Cryptography Problem 1 – Vigenère Cipher

The cipher is described using a large table of letters, but you don’t need to create this table in APL. Instead, you can convert each letter of the key and the corresponding letter of the message to numbers; add them together; and then convert the result back to a letter. Some subtleties:

  • We want the result of the addition to “wrap around” at the end of the alphabet, so 25 + 1 = 26 (Z) but 25 + 2 = 27 which should wrap round to 1 (A). This is called modular arithmetic.
  • We can implement modular arithmetic easily using APL’s Residue primitive, but this works most naturally when the alphabet is numbered from 0 to 25, rather than from 1 to 26. To use 0-based numbering, I’ll set ⎕IO←0 in the code below.
  • An idiomatic way of converting letters to numbers is to look them up in the ⎕A, the upper case alphabet: ⎕A⍳⍵. To convert the other way we can simply index into ⎕A: ⎕A[⍵]. (For more comprehensive conversions between characters and numbers see the ⎕UCS system function.)

The code is then straightforward:

VigEncrypt←{
    ⎕IO←0                       ⍝ use 0-based numbering
    key←(⍴⍵)⍴⎕A⍳⍺               ⍝ convert key to numbers and expand to length of message
    ⎕A[26|(⎕A⍳⍵)+key]           ⍝ add key to message and convert back to characters
}

To encrypt the message we added the key (modulo 26). To decrypt, we need to subtract the key (modulo 26) instead, so we can go from VigEncrypt to VigDecrypt just by changing one character in the code. Note that the result of the subtraction might be negative, but Residue (unlike the remainder or modulo operations in some other programming languages you may have used) will still give us the correct result in the range 0 to 25. For example, 26|¯3 is 23.

VigDecrypt←{
    ⎕IO←0                       ⍝ use 0-based numbering
    key←(⍴⍵)⍴⎕A⍳⍺               ⍝ convert key to numbers and expand to length of message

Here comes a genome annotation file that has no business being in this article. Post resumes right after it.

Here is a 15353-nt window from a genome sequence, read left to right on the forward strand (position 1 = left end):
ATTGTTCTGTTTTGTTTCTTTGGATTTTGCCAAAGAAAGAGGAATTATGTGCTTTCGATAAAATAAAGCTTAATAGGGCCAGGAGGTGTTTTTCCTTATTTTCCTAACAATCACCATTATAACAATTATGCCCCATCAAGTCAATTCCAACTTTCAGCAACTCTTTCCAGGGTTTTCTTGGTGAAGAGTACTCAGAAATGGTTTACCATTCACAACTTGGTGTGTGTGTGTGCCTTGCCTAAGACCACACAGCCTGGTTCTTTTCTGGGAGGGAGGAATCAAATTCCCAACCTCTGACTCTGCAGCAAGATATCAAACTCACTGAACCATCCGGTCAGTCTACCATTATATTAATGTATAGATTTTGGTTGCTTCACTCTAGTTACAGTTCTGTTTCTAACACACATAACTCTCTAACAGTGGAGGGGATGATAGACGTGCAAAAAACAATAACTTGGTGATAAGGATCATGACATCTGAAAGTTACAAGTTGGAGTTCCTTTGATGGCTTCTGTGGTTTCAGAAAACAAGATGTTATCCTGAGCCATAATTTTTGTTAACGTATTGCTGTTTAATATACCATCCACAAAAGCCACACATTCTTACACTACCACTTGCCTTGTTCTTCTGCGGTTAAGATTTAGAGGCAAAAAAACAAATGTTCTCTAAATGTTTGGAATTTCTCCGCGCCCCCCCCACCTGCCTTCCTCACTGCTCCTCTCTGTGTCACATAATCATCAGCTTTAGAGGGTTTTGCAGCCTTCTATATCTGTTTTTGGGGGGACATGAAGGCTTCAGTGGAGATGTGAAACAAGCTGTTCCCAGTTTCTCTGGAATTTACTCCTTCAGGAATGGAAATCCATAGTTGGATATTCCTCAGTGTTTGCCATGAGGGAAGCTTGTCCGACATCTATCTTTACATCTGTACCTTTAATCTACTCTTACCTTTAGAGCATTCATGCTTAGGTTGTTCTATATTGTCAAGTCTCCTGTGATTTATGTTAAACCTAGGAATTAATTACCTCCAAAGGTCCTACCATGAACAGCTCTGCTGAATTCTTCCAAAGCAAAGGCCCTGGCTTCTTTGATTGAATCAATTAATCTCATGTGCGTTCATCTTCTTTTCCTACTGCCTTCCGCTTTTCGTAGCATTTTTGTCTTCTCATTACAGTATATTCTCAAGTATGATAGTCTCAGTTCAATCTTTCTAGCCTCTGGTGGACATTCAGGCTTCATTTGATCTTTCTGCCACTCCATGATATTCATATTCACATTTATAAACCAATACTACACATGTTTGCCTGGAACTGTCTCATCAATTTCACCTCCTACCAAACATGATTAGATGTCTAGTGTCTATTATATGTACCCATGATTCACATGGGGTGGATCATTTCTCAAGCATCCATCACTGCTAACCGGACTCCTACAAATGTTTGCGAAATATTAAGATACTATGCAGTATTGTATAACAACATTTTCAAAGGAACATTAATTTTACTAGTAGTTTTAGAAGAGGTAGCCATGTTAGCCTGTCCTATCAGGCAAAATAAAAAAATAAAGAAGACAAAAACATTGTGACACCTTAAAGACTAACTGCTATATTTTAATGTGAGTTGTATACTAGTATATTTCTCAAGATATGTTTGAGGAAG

⎕A[26|(⎕A⍳⍵)-key]           ⍝ subtract key from message and convert back to characters
}

Here are the functions in action:

      key←'KEIVERSON'
      key VigEncrypt'APLISFUNTOUSE'
KTTDWWMBGYYAZ
      key VigDecrypt key VigEncrypt'APLISFUNTOUSE'
APLISFUNTOUSE

To be continued…

Solving the 2014 APL Problem Solving Competition – it’s as easy as 1 1 2 3…

Competition LogoThe winners of the 2014 APL Problem Solving Competition were recognized at the Dyalog ’14 user meeting and had a chance to share their competition experiences. Emil Bremer Orloff won the student competition and received $2500 USD and an expenses-paid trip to Dyalog ’14, while Iryna Pashenkovska took first place among the non-student entries and received a complimentary registration to Dyalog ’14. Our congratulations to them for their fine efforts! This post is the first of a series where we will examine some of the problems selected for this year’s competition. The problem we’ll discuss first is Problem 3 from Phase I dealing with the Fibonacci sequence.

Problem 3 – Tell a Fib Write a dfn that takes an integer right argument and returns that number of terms in the Fibonacci sequence. Test cases:

      {your_solution} 10
 1 1 2 3 5 8 13 21 34 55
      {your_solution} 1
 1
      {your_solution} 0   ⍝ should return an empty vector

Essentially, you start with the sequence 1 1 and concatenate the sum of the last 2 numbers to the end and repeat until the sequence has the correct number of terms. In Python, a solution might look something like this:

def fib(n): # return the first n elements of the Fibonacci sequence
    result = []
    a, b = 0, 1
    while 0 < n:
        result.append(b)
        a, b = b, a+b
        n -= 1
    return result

You can write nearly the same code in APL:

r←fibLooping n;a;b
  r←⍬
  (a b)←0 1
:While 0<n
  r,←b
  (a b)←b,a+b
  n-←1
:EndWhile

While it’s possible to write APL code that looks like Python (or many other languages), one of the judging criteria for the competition is the effective use of APL syntax – in this case, by avoiding the explicit loop. Two ways to do this are 1) using recursion and 2) using the power operator ().

Recursive Solution

      fibRecursive←{⍵<3:⍵⍴1 ⋄ {⍵,+/¯2↑⍵}∇⍵-1}

The neat thing about recursion is that the function keeps calling itself with a “simpler” argument until it reaches a base case and then passes the results back up the stack. Here the base case occurs when the argument () is less than 3 and the function returns ⍵⍴1 – it’s either an empty vector, 1, or 1 1 for values of of 0, 1 and 2 respectively. It’s easy to illustrate the recursive process by adding some code (⎕←) to display information at each level of recursion.